Git blame is used to see the last commit and the last author who has modified for each line in the file.

In other words, using git blame, you can see the entire git revision of the file with respect to each line.

Git blame will come in handy when you want to which commit is responsible for the changes and which author has committed those changes.


git blame <file_name>

In the above example, I have blamed for a file. You can see the short commit hash, author name, and timestamp for each line throughout the file.

Blaming only a limited line range

Sometimes, You don’t need to blame the entire file, you just need to blame in a limited line range. Git blame provides the option for that.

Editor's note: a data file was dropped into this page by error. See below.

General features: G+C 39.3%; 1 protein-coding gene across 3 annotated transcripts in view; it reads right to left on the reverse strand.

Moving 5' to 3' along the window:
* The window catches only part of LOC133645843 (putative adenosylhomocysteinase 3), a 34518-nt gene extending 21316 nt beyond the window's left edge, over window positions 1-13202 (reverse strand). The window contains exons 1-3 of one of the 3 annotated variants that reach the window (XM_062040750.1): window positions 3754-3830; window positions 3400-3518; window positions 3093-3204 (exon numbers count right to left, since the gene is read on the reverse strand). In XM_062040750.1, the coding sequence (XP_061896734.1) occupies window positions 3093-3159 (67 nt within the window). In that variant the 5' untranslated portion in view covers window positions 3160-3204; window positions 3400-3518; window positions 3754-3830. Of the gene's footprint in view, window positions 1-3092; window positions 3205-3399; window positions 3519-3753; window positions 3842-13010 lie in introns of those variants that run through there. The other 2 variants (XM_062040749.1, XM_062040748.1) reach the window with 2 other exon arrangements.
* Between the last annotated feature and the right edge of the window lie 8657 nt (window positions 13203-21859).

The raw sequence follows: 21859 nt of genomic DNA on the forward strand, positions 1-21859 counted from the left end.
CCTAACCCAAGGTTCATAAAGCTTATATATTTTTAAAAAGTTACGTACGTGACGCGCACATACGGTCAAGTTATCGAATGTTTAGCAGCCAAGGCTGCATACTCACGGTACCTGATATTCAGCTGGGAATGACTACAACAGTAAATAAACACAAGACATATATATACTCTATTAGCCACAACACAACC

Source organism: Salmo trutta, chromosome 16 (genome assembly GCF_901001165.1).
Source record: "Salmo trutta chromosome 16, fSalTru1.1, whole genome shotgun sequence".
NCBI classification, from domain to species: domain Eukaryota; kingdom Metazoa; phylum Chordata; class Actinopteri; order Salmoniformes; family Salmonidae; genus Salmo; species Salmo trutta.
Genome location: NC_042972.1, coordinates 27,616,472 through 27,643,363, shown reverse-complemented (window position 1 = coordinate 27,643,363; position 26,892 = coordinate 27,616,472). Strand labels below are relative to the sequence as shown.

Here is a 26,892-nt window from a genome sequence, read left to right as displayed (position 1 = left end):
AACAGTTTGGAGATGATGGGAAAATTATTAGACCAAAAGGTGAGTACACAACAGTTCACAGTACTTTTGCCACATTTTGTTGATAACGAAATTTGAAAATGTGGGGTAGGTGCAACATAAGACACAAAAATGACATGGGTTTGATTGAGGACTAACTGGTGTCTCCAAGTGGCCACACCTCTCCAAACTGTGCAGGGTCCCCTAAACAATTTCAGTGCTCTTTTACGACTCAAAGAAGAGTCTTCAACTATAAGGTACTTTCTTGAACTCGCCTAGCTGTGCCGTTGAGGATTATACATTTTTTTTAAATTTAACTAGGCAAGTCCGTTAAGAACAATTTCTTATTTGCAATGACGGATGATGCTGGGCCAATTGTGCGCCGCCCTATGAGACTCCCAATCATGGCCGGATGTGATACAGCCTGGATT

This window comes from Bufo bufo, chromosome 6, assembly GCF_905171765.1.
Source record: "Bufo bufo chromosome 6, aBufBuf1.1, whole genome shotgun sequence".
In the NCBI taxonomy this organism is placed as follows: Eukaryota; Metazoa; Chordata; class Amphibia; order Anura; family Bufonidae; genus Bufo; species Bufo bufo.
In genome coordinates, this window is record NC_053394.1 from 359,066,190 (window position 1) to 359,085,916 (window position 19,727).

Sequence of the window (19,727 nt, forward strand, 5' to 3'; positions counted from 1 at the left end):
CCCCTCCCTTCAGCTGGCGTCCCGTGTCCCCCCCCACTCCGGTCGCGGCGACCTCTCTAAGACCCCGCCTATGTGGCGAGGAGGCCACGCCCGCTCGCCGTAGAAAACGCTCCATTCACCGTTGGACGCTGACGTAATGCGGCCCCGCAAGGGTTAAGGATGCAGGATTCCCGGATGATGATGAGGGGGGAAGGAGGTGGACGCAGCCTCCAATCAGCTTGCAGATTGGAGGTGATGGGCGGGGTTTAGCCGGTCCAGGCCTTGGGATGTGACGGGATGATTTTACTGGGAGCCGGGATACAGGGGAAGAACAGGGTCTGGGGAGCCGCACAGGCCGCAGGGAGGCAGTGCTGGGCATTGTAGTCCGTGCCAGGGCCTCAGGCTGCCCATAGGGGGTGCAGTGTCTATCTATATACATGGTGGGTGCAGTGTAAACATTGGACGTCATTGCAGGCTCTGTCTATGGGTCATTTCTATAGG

**-L **will take the option for the start line and for the end line.

git blame <file_name> -L 80,100

The above command will blame from line 80 through line 100.

In the above example, see the starting line and the ending line.

Blaming by commit timestamp

You can also blame by commit timestamp

git blame <file_name> --since=3.days

This command will blame commits that are more than 3 days old.

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How to use Git Blame Effectively
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